No. 47

On Monday the 11th June I went to Scott, in pursuance of a determination formed last Half – and asked him to allow the Under Remove to fag, urging several reasons, and among others, the small number of Townboys then having the power of fagging, and the necessity of keeping up discipline among the smaller fellows, and of giving the Town Boys a fair weight & influence in the upper part of the School, to counteract the (I am sorry to say) increasing predominance of the Q. S. S. He behaved very well in the matter, said that he was sorry to find so few Town Boys in the Upper part of the School, but had been endeavouring to remedy it, by awarding the absurd rules (his own words) brought him last Half, & that, had not Dowdeswell objected most strongly, he should then have allowed this fagging to continue. He took about a fortnight to consider, and then gave his formal assent to the Under Remove fagging & enjoying the same privileges as the Upper.

F. Bandinel

Prin. Opp.

 

No 569

Oct 1860               Ordered

1 That the right of fagging belongs only to Senior Townboys and Third Elections in the Sixth Form and Remove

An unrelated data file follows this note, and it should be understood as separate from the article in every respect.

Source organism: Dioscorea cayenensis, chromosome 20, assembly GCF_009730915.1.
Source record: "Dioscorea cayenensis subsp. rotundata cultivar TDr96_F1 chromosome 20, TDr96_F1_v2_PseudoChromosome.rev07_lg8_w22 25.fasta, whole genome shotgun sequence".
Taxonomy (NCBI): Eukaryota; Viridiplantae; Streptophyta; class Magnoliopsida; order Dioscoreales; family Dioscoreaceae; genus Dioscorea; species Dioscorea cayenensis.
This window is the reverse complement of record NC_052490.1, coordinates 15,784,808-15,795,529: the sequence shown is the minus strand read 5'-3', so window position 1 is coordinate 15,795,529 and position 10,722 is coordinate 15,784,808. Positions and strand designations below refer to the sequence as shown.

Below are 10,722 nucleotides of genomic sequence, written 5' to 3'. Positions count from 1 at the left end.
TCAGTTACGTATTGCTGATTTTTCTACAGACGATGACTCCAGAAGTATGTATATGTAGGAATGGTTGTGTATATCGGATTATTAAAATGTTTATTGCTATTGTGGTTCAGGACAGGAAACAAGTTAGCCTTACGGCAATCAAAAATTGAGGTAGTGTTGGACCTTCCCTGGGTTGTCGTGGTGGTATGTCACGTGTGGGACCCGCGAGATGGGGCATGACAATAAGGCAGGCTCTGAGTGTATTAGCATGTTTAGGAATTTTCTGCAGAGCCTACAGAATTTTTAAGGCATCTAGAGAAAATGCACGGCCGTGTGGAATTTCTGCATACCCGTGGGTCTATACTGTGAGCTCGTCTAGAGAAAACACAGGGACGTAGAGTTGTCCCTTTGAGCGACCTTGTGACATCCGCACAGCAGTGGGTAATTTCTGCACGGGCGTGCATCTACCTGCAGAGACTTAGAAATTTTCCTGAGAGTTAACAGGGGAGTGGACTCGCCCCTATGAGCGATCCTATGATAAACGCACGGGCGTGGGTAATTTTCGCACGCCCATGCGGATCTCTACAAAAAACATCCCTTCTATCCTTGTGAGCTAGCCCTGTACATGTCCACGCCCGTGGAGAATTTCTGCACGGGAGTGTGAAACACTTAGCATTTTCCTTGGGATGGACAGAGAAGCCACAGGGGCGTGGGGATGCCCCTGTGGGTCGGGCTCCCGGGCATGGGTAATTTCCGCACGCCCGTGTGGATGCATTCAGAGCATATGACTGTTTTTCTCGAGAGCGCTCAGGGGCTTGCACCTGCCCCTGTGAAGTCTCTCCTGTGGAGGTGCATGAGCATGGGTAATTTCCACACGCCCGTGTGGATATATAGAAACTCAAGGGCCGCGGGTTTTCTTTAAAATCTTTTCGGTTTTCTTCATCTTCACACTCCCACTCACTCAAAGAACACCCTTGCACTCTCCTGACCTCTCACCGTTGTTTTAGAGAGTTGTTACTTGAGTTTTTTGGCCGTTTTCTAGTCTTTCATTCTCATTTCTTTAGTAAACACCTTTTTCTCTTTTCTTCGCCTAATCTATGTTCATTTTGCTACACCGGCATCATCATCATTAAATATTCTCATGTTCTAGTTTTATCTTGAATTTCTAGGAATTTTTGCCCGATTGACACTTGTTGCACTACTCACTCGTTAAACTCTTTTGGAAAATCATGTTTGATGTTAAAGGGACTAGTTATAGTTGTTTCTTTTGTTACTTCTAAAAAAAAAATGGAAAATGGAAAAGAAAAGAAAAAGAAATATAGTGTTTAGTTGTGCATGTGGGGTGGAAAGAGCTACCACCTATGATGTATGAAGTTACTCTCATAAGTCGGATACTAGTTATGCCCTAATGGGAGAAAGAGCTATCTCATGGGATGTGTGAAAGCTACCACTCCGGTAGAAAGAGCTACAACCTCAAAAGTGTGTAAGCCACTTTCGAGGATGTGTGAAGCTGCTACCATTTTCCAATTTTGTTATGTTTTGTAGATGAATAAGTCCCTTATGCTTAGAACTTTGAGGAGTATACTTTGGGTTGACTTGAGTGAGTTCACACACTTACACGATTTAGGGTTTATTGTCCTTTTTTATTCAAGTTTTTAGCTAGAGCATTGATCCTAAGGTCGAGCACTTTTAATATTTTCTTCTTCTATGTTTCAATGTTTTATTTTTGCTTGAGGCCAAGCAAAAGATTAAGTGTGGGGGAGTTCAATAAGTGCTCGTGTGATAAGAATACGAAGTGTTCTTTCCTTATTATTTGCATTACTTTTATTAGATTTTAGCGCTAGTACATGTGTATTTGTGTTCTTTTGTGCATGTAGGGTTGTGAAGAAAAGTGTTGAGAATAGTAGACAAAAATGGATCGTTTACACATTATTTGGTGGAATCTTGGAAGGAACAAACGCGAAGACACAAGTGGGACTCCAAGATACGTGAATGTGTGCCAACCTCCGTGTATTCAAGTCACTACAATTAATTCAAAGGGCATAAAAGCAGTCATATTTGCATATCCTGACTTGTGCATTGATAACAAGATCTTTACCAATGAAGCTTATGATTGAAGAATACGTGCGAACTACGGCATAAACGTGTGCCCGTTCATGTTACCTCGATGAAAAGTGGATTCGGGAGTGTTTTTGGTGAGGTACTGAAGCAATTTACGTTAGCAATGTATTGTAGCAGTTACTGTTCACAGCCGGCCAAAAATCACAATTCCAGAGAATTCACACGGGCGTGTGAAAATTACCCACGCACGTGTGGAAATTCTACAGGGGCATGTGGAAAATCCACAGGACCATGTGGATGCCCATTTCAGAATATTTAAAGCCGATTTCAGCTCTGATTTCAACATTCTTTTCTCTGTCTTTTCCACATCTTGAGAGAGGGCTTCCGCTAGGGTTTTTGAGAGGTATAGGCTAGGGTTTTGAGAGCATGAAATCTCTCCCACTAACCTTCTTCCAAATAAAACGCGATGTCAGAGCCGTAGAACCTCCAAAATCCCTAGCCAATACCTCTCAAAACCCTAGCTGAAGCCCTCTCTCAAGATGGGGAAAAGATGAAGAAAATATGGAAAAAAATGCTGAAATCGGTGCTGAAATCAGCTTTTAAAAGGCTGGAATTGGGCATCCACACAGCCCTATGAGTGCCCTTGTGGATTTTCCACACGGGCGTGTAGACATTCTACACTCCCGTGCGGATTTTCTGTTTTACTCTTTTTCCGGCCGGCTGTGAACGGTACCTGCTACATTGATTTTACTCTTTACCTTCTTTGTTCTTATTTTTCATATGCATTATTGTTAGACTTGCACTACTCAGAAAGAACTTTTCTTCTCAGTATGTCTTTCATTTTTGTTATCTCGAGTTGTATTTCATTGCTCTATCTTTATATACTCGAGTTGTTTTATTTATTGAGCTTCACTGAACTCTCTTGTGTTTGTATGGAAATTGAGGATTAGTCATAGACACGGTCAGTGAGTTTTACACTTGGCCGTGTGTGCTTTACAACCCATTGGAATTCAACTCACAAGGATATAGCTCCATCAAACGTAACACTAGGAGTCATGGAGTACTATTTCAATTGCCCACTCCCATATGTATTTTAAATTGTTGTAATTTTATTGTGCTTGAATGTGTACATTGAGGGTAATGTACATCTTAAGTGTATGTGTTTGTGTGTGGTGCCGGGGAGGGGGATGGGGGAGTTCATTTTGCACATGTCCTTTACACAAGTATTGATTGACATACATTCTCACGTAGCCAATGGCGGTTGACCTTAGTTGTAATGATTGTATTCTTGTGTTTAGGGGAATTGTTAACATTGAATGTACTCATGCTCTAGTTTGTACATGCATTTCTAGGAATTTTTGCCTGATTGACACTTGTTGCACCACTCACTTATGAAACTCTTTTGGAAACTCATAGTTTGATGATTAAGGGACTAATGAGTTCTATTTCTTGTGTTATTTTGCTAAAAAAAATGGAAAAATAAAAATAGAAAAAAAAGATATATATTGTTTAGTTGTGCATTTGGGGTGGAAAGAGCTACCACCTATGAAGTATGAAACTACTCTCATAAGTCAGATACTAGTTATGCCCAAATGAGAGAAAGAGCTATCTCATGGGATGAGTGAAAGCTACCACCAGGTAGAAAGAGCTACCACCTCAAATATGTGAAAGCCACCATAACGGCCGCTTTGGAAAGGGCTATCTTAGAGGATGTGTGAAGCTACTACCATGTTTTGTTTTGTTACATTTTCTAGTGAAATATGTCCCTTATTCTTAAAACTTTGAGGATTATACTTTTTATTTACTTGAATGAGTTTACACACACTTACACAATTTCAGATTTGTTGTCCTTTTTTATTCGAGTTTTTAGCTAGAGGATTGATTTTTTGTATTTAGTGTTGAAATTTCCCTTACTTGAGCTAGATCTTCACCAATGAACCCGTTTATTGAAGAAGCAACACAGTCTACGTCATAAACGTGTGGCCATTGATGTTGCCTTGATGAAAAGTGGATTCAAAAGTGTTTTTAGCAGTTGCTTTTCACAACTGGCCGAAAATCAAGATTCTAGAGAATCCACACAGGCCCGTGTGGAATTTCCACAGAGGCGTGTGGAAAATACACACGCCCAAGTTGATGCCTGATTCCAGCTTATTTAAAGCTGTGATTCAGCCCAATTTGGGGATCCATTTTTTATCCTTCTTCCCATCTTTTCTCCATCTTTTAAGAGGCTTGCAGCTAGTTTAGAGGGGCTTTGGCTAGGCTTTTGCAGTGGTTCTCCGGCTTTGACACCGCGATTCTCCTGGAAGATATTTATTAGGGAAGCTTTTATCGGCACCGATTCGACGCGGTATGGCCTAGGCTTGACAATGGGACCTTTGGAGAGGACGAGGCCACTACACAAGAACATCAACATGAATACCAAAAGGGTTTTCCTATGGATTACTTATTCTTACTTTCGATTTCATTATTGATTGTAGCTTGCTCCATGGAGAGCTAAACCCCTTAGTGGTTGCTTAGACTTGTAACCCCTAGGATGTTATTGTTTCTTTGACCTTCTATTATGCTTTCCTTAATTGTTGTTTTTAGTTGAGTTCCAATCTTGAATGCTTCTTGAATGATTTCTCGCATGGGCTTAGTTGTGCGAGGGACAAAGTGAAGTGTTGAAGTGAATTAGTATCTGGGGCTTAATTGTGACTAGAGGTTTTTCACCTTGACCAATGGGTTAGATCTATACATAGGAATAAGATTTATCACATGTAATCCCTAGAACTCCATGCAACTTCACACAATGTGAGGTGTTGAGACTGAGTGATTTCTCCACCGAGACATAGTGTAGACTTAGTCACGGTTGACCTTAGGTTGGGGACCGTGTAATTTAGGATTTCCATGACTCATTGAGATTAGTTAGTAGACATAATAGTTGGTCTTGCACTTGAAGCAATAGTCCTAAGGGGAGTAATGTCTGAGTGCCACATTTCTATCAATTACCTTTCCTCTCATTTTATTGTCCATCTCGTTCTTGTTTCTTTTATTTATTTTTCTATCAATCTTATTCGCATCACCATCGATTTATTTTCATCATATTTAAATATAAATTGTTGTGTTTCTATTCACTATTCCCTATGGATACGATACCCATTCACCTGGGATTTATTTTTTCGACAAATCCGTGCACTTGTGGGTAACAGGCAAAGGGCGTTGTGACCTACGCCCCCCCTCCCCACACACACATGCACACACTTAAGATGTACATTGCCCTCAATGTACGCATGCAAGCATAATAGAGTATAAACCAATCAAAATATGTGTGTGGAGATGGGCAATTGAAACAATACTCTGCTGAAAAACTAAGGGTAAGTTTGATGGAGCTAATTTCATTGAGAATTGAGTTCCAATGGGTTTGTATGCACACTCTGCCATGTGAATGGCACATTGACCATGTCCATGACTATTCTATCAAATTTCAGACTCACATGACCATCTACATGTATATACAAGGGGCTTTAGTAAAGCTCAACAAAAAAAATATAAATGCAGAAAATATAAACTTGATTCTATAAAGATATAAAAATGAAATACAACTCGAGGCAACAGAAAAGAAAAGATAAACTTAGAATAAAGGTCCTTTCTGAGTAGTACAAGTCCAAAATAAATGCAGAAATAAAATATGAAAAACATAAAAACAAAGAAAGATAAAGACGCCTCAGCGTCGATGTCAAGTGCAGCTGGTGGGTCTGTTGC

2 That Third Elections as such have no right or power whatsoever

3 That no boy shall be punished by any Third Election Townboy below the Sixth Form, nor struck with any racket or similar instrument

4 That no Townboy shall be punished by any Queen’s Scholar except the Captain and Monitors; nor ever without the full knowledgement of the Head Townboy

5 That Minor Candidates remain for all purposes of discipline, under the authority of the Head Townboy until their Elections

6 That no boy above the Upper Fourth shall be required to fag on the T[…]’s Courts

* Rule 6 is now upended by Scott, & making up extended to the Under Vth. The reasons for this change will be seen on referencing to article 38 in the new Ledger. March/83

Added by E. R. Dowdeswell

Prin. Opp.

Barker a third election in the Upper Shell and in the Eleventh having a spite against Lockwood an Under Fourth fellow in the Eleven called him to pick up hoping to find some excuse for tanning him which being bent on he of course easily found & being supported by several seniors & third elections he took him up school & formally tanned him without the knowledge of any Sixth T.B. which as soon as we found out we these Sixth T.Bs* went to Scott & complained of this extraordinary conduct of the Q.Ss. Scott took it very coolly & did not seem inclined to do anything, on which we went to Marshall who took it up very warmly so that Scott was obliged to listen to us and on enquiring he found that the Q.Ss had both prevaricated and misrepresented the facts of the case to him and that Barker was decidedly wrong & to prevent such an open infringement of the rights of T.Bs for the future he gave us the above rules.

*Forster, Swale & myself

October 1860

P. Southby

Prin. Opp.

No 502